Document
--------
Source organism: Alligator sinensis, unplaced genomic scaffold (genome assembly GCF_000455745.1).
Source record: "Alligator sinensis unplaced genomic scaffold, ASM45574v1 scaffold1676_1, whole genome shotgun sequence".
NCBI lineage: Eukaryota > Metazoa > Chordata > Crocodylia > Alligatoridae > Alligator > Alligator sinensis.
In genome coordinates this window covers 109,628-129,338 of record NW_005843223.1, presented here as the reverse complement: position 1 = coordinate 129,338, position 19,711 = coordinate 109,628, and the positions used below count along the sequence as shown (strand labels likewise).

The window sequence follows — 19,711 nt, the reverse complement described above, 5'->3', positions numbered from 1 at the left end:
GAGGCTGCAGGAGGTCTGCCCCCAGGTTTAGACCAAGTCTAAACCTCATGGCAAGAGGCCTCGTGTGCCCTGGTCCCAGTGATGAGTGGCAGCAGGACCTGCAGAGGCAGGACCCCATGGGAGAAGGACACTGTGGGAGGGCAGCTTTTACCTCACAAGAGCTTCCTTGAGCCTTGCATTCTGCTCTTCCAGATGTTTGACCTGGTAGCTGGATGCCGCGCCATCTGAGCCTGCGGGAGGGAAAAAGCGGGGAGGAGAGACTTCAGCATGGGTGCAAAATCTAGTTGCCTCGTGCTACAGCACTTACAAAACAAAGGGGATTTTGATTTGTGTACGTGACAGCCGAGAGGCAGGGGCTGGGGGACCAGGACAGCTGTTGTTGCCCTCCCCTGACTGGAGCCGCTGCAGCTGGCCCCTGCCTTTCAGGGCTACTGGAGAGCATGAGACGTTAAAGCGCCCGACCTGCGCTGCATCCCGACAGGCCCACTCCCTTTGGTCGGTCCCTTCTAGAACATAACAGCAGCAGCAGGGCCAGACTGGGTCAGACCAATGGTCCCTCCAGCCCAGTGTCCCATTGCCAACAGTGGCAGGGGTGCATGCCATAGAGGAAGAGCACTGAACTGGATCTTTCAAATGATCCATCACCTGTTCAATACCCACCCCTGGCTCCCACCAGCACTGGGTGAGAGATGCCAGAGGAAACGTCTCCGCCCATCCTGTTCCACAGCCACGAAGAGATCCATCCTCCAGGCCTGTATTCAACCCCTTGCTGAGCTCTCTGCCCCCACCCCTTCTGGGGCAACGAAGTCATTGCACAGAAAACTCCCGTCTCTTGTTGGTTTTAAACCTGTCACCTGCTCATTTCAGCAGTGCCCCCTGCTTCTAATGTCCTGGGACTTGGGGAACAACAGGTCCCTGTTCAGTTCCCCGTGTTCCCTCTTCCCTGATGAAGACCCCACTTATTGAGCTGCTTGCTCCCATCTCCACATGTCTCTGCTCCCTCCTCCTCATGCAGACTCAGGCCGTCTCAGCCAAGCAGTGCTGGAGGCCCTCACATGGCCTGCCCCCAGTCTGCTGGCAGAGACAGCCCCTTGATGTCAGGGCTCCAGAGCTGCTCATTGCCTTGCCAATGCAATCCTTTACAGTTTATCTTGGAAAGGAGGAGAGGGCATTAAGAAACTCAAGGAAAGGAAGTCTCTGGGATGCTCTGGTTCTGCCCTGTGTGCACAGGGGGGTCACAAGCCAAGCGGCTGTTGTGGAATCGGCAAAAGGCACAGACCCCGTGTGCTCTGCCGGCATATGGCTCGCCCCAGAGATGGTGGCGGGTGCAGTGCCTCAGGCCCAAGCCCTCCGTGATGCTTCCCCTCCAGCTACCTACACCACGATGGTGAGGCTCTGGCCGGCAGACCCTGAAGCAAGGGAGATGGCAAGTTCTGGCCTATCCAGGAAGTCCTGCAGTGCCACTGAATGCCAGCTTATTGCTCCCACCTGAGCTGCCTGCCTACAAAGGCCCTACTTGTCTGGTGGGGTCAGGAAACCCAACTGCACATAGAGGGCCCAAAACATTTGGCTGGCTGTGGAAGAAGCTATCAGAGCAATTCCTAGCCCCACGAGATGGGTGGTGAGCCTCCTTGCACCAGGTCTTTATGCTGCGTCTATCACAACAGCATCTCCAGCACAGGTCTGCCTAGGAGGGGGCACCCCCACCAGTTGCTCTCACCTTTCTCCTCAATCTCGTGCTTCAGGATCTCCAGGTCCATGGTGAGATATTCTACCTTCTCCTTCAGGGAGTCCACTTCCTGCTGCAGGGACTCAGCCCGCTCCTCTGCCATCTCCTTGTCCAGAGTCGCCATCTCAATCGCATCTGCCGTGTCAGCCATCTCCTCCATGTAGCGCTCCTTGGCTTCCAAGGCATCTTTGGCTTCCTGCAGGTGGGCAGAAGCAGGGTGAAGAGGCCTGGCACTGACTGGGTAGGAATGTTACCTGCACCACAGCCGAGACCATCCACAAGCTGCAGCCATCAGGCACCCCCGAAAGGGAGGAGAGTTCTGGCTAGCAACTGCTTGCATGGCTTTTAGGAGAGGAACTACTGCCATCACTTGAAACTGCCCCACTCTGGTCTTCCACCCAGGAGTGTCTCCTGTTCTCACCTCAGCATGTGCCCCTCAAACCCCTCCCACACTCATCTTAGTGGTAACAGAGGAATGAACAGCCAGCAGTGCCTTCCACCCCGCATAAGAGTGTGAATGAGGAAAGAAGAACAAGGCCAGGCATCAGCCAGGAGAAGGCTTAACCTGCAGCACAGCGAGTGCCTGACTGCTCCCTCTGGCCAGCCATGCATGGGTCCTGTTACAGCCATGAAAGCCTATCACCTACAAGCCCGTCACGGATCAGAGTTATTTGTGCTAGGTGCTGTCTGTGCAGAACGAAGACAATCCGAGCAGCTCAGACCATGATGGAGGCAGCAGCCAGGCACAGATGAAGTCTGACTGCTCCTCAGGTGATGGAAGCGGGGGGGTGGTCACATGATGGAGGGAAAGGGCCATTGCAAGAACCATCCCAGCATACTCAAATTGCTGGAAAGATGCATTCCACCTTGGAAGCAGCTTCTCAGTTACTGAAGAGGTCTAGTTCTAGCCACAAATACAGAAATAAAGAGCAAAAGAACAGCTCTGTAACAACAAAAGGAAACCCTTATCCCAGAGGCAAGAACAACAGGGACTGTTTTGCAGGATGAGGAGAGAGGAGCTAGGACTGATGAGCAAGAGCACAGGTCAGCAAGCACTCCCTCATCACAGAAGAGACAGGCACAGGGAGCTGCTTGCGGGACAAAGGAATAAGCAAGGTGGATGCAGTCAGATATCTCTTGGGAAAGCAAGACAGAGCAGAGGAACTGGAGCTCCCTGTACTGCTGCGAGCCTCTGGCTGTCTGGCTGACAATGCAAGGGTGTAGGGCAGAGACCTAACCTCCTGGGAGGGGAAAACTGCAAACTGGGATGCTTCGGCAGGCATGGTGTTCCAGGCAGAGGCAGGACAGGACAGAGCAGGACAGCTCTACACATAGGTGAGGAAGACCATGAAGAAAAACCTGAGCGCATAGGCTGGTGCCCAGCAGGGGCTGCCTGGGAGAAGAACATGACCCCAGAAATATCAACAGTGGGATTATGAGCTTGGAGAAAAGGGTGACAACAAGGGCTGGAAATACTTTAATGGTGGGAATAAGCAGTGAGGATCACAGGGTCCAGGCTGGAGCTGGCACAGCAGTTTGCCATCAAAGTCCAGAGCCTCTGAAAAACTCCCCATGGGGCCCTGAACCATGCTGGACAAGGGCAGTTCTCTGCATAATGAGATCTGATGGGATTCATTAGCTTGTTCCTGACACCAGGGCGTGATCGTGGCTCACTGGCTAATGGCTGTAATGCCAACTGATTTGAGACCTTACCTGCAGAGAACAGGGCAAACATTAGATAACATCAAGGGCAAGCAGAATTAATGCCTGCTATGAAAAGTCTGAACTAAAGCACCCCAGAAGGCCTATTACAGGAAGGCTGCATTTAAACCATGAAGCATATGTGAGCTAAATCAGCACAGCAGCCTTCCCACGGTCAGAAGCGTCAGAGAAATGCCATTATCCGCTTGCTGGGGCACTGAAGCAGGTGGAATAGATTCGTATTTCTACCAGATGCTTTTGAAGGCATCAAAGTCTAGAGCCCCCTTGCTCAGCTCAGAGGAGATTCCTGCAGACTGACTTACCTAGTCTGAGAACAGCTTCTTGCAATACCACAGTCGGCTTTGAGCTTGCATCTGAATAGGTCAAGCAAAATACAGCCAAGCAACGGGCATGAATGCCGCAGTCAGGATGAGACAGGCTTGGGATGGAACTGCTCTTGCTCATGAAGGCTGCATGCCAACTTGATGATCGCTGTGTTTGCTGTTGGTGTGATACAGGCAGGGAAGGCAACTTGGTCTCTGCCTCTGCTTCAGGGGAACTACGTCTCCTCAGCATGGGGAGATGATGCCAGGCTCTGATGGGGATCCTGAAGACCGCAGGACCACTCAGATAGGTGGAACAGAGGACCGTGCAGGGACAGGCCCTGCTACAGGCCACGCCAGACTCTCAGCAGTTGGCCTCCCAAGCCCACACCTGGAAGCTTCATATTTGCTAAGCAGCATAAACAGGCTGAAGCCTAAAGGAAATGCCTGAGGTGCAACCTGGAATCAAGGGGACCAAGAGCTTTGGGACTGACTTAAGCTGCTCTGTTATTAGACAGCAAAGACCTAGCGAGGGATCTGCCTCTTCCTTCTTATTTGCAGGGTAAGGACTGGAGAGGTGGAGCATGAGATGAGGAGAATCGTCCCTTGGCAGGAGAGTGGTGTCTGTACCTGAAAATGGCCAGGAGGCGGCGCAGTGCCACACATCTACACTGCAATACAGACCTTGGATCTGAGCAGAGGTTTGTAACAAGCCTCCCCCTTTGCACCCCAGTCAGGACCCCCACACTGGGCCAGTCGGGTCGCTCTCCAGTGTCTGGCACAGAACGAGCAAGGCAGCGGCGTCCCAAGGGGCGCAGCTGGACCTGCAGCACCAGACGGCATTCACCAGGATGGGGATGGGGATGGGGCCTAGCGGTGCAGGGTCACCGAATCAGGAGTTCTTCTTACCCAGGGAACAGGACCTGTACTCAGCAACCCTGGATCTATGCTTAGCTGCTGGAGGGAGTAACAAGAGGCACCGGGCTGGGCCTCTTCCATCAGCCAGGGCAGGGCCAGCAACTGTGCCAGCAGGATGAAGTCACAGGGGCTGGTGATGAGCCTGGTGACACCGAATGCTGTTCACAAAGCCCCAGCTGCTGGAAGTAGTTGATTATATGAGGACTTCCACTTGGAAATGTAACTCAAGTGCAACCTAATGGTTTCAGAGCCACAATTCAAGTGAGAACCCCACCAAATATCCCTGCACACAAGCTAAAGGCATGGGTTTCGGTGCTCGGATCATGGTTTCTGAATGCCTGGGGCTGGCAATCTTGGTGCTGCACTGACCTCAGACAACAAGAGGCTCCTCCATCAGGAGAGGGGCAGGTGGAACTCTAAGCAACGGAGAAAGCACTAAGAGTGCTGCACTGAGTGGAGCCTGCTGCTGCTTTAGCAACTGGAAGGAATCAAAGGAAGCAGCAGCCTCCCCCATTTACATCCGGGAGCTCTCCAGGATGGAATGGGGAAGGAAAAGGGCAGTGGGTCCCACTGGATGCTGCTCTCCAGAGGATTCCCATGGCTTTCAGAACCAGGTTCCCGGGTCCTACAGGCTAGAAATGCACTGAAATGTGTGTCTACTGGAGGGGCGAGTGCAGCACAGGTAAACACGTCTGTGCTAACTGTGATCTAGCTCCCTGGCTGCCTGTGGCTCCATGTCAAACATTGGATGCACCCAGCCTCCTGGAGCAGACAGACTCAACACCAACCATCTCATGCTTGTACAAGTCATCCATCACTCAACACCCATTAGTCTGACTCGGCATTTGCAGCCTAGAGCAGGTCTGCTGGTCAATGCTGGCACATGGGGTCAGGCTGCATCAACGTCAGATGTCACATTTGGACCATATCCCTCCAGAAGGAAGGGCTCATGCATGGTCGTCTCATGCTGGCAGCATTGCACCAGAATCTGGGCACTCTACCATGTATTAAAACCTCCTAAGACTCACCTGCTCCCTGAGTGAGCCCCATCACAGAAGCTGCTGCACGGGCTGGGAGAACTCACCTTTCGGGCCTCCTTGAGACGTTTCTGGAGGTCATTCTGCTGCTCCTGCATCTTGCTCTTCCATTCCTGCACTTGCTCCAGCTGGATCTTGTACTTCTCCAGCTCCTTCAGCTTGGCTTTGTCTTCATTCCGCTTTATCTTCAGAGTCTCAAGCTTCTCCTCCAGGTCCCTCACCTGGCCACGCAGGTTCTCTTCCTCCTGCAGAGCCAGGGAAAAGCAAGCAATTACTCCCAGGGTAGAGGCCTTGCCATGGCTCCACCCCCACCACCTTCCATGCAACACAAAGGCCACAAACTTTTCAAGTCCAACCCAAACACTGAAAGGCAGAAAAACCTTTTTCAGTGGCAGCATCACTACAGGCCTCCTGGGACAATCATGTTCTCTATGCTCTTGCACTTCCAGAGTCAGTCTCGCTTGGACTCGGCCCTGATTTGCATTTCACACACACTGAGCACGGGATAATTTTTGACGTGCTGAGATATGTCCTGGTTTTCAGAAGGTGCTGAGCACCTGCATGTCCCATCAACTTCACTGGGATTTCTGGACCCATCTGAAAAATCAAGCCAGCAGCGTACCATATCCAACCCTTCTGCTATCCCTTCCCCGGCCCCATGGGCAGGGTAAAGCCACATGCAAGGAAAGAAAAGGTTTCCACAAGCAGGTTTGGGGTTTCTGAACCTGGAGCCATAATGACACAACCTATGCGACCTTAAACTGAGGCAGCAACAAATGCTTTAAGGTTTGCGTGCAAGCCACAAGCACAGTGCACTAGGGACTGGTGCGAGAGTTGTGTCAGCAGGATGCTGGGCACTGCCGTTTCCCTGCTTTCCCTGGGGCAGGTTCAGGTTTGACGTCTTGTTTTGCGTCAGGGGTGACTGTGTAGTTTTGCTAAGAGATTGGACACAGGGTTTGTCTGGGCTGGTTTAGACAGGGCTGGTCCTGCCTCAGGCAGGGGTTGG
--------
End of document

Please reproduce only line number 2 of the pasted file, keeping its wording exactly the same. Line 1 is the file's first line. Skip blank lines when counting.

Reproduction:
Source record: "Alligator sinensis unplaced genomic scaffold, ASM45574v1 scaffold1676_1, whole genome shotgun sequence".